Homeland Security makes pitch to area businesses

Middletown Economic Development
March 12, 2009

By Andy Smith, Providence Journal Staff Writer -3/12/2009

MIDDLETOWN –– Rhode Island’s high-tech companies, particularly on Aquidneck Island, are used to working with the U.S. Department of Defense, mainly the Navy. This week they got to hear from a relatively new federal player, the Department of Homeland Security, which sent its chief commercialization officer, Thomas Cellucci, to lead a presentation on business opportunities hosted by Rite-Solutions Inc., in Middletown.

Executives who attended the session, or sent company representatives, said they envision Homeland Security as a potential new market for Rhode Island companies.

“Now, we all sink or swim based on Navy programs, and any way to diversify is a good thing for us,” said Rite-Solutions Inc. president Joseph Marino. Rite-Solutions, based in Middletown, has about 165 employees. Marino said the Department of Homeland Security is a logical market for many Rhode Island companies, since technology developed for the Navy is often applicable to the needs of Homeland Security. Rite-Solutions, for example, has developed a non-lethal “swimmer neutralization system” that could be used to help protect ports from water-based attackers.

Wayne King, chief operating officer for Advanced Solutions for Tomorrow Inc., a Georgia-based company with about 100 employees in its Newport office, also sees the Department of Homeland Security as an opportunity for the state’s defense-oriented businesses. “There’s a huge defense industry support structure in Rhode Island,” he said. “This is a chance to transition technology that we’re already developing … it’s a ready-made, very fertile market for us.” King said Advanced Solutions is mostly involved with defense contract work in the submarine area.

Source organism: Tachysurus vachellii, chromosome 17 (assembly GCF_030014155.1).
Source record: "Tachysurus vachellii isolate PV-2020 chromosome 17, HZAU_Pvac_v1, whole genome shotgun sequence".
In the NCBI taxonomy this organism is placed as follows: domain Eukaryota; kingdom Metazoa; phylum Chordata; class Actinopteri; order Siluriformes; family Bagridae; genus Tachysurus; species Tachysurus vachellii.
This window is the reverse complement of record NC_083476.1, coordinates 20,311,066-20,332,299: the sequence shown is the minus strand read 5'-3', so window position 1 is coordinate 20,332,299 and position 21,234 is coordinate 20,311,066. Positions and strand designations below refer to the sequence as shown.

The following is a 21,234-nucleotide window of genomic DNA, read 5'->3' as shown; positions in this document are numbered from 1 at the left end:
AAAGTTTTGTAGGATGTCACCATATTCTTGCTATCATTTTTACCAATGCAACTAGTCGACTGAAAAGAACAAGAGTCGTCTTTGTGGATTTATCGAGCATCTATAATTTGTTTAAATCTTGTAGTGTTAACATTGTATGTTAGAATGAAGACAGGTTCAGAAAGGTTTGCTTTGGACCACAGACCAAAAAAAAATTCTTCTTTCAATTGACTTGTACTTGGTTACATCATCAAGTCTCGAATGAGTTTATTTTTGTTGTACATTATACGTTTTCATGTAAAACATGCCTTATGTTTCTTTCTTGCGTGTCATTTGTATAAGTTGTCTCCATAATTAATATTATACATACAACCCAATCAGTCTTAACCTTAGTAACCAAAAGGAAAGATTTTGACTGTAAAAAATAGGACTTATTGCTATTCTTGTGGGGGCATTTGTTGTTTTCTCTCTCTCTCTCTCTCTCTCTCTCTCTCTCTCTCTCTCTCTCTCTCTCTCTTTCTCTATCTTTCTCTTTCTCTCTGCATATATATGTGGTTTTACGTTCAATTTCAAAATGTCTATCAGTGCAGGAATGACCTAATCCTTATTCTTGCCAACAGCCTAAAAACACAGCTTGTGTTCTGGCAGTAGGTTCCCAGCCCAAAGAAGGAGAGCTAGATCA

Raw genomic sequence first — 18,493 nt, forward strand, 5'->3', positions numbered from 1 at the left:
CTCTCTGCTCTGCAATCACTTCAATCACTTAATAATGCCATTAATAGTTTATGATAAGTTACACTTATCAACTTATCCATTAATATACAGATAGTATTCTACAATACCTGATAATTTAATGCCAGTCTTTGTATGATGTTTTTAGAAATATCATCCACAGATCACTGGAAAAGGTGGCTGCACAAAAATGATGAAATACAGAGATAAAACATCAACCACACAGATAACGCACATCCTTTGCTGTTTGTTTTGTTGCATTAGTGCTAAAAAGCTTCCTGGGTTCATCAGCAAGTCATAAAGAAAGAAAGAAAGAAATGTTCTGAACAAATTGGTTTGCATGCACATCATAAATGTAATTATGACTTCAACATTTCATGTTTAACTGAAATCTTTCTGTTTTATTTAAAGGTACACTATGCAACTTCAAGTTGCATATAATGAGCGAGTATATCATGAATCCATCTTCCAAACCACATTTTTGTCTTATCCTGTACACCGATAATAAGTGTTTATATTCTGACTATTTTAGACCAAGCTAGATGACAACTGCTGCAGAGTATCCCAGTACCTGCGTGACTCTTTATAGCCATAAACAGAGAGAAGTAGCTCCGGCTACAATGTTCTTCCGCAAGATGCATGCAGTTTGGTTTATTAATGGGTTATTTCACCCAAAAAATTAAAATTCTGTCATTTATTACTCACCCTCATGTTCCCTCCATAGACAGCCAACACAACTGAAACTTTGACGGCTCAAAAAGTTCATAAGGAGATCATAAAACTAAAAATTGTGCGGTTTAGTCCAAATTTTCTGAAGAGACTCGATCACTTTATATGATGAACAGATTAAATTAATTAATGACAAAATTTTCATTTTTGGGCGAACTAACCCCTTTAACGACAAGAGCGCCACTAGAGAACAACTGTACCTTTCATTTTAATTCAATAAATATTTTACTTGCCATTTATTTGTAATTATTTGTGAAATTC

But the company also does some work in a field called information assurance — protecting the confidentiality, integrity, availability and authentication of information — and is working with the Port of Davisville on a Department of Homeland Security grant project.

Cellucci’s presentation in Middletown, one of many he’s made all over the country, was sponsored by the Newport County Chamber of Commerce; Tech Collective, an industry association for the state’s information technology and biotech companies; and the Middletown Economic Development Advisory Committee.

Cellucci said the Department of Homeland Security is eager to partner with private industry to develop the products and systems necessary to keep the country safe. “If we give the private sector the guidance, the private sector will be beating a path to our door,” he said. He described a program called SECURE, designed to help private industry develop the products Homeland Security needs.

Under the program, he said, the government posts its requirements in Operational Requirement Documents, or ORDs, along with an estimate of the potential market. Companies develop the products themselves with guidance and testing from the government.

Cellucci said that in order for the Department of Homeland Security to consider a product for the SECURE program, it has to have reached a reasonable level of technological development. “I can’t tell you the number of times I’ve been taken into a university lab to see something that looks like a speck of dust in a petri dish, and they call it a fully developed product,” he said.

ORDs currently on the Department of Homeland Security Web site, for example, include one for a blast-resistant video camera that could be installed on vehicles such as buses and police cars. The department has a “conservative estimate” that demand for the product would be 1.5 million units.

For more information about the SECURE program, as well as other aspects of working with Homeland Security, Cellucci advised companies to go to the Homeland Security Web site ( www.dhs.gov), and click on the box that reads “Doing Business with DHS.”